Spain's two biggest clubs have negotiated their own agreements for the sale of broadcasting rights in recent years, giving them a huge advantage over the rest of the teams in La Liga, but that trend will now end after the Spanish government gave the green light for a new deal to be brought in.
Barca and Madrid (who were receiving €150 million per year - three times the amount earned by other clubs in the Primera Division) will no longer be able to sell television rights individually, with a new centralised system spreading the wealth throughout the top flight.
The new deal sees 50 per cent of the share distributed equally between all 20 Liga teams, with the other 50% determined by other criteria, such as league position in the previous five seasons, capacity to generate funds through broadcasting and social relevance.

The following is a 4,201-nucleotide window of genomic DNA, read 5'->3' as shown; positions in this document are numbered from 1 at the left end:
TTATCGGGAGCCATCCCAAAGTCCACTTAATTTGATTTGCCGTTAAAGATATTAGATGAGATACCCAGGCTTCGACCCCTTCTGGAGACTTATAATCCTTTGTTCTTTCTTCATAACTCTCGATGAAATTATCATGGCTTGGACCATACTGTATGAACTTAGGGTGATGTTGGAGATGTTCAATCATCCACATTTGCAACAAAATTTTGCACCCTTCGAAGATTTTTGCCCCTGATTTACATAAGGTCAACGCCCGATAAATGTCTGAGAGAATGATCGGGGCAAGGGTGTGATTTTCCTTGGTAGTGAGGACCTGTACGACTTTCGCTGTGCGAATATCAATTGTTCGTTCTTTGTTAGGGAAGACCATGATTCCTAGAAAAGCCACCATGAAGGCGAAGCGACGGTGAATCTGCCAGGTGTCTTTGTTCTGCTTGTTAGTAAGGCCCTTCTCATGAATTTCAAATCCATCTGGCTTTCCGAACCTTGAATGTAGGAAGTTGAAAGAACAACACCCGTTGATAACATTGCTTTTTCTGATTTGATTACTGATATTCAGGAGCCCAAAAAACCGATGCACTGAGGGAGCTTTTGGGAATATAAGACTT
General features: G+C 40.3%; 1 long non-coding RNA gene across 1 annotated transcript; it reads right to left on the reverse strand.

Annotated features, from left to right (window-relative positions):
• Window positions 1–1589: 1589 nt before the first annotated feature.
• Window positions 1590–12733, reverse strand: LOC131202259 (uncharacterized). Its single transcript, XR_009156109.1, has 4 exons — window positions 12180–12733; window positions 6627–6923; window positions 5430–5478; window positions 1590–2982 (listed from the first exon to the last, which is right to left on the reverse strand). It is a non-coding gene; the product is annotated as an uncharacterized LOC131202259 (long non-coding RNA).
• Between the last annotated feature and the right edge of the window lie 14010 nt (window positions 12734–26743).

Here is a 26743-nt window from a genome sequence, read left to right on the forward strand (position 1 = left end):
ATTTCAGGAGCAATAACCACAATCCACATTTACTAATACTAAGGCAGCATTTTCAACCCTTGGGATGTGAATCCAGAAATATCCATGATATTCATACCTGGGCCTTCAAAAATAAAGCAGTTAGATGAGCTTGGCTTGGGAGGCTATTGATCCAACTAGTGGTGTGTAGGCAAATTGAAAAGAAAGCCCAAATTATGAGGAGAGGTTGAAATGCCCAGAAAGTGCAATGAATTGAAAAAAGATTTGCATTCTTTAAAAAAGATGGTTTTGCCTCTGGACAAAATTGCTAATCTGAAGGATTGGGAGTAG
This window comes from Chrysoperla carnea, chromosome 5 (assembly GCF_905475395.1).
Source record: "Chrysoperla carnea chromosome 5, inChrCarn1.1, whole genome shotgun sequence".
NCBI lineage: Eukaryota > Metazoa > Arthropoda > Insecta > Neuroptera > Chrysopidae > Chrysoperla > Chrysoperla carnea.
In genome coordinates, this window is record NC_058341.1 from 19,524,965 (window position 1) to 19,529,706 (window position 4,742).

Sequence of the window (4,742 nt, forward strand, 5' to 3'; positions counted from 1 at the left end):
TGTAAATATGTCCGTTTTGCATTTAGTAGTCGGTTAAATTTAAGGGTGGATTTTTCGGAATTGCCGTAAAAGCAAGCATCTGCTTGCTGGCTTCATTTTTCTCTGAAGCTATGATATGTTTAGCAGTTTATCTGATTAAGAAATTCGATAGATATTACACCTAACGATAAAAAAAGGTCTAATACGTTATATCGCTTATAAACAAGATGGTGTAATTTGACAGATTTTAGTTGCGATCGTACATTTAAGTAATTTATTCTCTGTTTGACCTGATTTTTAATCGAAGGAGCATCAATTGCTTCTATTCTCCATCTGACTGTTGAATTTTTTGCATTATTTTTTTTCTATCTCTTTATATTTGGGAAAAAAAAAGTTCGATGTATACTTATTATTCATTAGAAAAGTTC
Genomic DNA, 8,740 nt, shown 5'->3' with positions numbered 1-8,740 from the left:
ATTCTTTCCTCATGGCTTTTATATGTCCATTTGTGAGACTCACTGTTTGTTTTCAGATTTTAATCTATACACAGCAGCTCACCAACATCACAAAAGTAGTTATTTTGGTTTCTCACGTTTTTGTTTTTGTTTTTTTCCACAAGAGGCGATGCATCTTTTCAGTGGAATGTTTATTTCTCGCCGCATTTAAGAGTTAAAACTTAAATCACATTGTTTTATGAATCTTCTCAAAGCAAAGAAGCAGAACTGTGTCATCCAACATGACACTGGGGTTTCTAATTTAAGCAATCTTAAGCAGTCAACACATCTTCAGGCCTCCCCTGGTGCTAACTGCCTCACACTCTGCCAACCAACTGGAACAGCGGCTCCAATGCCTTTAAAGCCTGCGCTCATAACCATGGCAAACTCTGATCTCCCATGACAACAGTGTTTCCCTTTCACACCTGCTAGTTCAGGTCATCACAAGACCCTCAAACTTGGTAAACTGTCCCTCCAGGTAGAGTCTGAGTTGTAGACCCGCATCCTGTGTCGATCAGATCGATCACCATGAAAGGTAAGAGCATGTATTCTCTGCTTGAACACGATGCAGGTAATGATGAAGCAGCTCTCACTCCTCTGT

It means Madrid and Barca will continue to earn more than the rest, but only because they are the two biggest, most popular and most successful sides in the country - and the new agreement is the fair deal other clubs in Spain have been calling for over the last few years.
"This Royal Decree aims to end the enormous imbalance of income," Spain's Culture and Sports Minister Jose Ignacio Wert said after the agreement was announced on Thursday.
And Miguel Cardenal, Secretary of State for Sport, added in a statement: "It was necessary. This way, Spain won't lose ground on the other great leagues. It's a historic day for Spanish football."
Finally, LFP president Javier Tebas said: "A new league is born. This was necessary for the development and growth of our sector. A new story begins for Spanish professional football."